February 20, 2018

Cyberterrorism or Cybervandalism?

When hackers believed by the U.S. government to have been sponsored by the state of North Korea infiltrated Sony Pictures’ corporate network and leaked reams of sensitive documents, the act was quickly labeled an act of “cyberterrorism.” When hackers claiming to be affiliated with ISIS subsequently hijacked the YouTube and Twitter accounts of the U.S. military’s Central Command, military officials called it an act of “cybervandalism.” A third category of cyberattack, which presents definitional challenges of its own, is “cyberwarfare.” In terms of the nature and scale of any official response, it obviously matters quite a lot which bucket the government and the media choose when they categorize a cyberattack to the public. So how is that choice made as a descriptive matter? And how should it be made?

It seems to me that there are several potentially relevant factors to assess when drawing the semantic line between cyberterrorism and cybervandalism. The ones that spring to mind are the origin of the attack (e.g., state-sponsored v. state-aligned v. unaligned); the target of the attack (e.g., public infrastructure v. corporate infrastructure; critical infrastructure—however defined—v. non-critical infrastructure); the nature of the harm caused (e.g., personal injury v. injury to property); and the reach and severity of the harm caused (e.g., minor or major; isolated v. pervasive). Are these the right factors to take into account? If so, what configuration of factors makes a cyberattack an act of cyberterrorism as opposed to an act cybervandalism? And how should we distinguish both cyberterrorism and cybervandalism from cyberwarfare? Is cyberwarfare only state-to-state?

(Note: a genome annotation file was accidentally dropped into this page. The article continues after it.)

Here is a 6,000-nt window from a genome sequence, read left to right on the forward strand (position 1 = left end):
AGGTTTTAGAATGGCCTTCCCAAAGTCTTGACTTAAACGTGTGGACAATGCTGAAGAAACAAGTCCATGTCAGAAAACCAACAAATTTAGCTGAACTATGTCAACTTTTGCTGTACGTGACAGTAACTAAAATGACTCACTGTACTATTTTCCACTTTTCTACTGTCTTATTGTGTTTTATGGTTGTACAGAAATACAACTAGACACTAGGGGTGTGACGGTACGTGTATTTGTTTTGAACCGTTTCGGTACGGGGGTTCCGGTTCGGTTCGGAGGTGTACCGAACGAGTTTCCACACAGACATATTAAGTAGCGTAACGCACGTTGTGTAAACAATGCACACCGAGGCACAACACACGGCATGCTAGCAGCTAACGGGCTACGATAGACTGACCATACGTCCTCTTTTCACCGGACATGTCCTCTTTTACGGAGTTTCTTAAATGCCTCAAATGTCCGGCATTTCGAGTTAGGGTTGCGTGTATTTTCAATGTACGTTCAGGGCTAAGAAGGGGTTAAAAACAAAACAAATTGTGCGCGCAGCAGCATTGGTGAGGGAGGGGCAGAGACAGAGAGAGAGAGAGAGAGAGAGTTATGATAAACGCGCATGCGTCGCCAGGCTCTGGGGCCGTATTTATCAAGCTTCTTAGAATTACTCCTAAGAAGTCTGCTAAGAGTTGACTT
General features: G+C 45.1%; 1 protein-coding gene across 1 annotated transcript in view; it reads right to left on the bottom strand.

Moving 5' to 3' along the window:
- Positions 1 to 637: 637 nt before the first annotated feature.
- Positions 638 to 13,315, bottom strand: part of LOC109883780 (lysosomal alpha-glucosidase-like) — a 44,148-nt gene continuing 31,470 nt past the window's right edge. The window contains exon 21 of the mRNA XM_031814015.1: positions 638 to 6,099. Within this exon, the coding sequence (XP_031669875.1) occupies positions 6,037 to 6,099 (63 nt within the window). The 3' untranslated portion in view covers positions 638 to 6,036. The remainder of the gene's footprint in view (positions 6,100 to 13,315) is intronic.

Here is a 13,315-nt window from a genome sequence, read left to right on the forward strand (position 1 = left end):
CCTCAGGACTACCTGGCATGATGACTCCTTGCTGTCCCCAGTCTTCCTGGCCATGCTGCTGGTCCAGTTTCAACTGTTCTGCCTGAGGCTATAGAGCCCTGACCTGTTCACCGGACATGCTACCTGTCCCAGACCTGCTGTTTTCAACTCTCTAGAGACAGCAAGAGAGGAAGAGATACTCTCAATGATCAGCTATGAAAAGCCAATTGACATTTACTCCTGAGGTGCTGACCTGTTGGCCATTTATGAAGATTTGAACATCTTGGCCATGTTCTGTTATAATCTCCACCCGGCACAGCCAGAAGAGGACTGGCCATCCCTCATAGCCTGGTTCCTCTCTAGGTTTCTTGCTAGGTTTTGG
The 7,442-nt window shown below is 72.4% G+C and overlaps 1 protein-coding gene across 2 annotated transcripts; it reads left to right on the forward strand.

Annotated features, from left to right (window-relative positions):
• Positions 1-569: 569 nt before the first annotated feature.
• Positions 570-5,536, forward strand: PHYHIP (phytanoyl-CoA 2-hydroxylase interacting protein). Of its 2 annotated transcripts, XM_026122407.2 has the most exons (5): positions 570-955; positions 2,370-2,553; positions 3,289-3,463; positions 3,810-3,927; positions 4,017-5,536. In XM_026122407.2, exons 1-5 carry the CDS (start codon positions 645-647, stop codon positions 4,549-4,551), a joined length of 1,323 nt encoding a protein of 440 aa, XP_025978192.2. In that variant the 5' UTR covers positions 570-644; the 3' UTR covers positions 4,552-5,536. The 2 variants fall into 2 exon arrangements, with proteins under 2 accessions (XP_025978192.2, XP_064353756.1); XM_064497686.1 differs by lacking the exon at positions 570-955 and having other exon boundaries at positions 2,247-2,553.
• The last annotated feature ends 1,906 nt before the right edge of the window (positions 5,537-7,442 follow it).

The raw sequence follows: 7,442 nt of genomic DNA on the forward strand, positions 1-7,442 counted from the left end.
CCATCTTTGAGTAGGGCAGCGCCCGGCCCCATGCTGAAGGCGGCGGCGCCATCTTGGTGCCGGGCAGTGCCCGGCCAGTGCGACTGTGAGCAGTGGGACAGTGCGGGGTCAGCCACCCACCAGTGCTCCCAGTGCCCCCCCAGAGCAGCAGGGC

As the Internet is increasingly beset by attacks of all kinds from all quarters in the name of all different ideologies (or just lulz), it seems vital to have in place a stable, rational way of classifying cyberattacks so that official responses can be appropriate and proportional. I know there are a lot of cybersecurity experts who read FTT. I am definitely not one. I’d love to hear your thoughts about a principled taxonomy for cyberattacks. If there’s a good article about this out there somewhere, I’d be happy to get the citation.


  1. Andre Gironda says:

    Those are excellent factors! Great questions!!

    To answer your questions, please consider a quadrant-based game theory model where q1 is cyber crime (signaling with identity theft, peaking with cyber vandalism such as website or social media defacements, and terminating with DoS, ransomware, and extortionware) leading next to q2: cyber espionage (signaling with value-chain subversion such as the supply chain and terminating with intellectual property theft). These are the rather benign quadrants, but they may result in excessive loss to brand equity, reputation damage, and other intangible asset losses which cyber insurance cannot cover.

    The following quadrants are both a continuation and an escalation from the previous quadrants. The primary, q3, focuses in on cyber sabotage (as opposed to cyber terrorism, as we will see in q4) where signaling events such as the DoS, ransomware, and extortionware found in q1 turn their focus on critical infrastructure and terminate in the destruction of property. q4 is about kinetic cyber aka loss of limb or loss of life. Cyber war is heavily hinged on the most-severe terminating events in q3 or q4.

    You will find that q1 and q4 are typically sub-state actors, while q2 and q3 are nearly always state actors. In this game theory model, nobody is innocent (or as you described, “unaligned”). A nation or multiple nations are always allowing the criminal or terrorist activity to continue without interference, indirectly financing these operations if nothing else.

    I am looking for a home to place this research if you can recommend one.

  2. Nice Cyber-site you have there. Pity if it was replaced with kiddie porn.

    If “mere vandalism” were to happen to you or your property, would you not think it “terrorism”?

    But your point is valid, though I think a better way to express it would be that a crime in cyberspace should be mapped into whatever the equivalent act and damage would be if it was physical.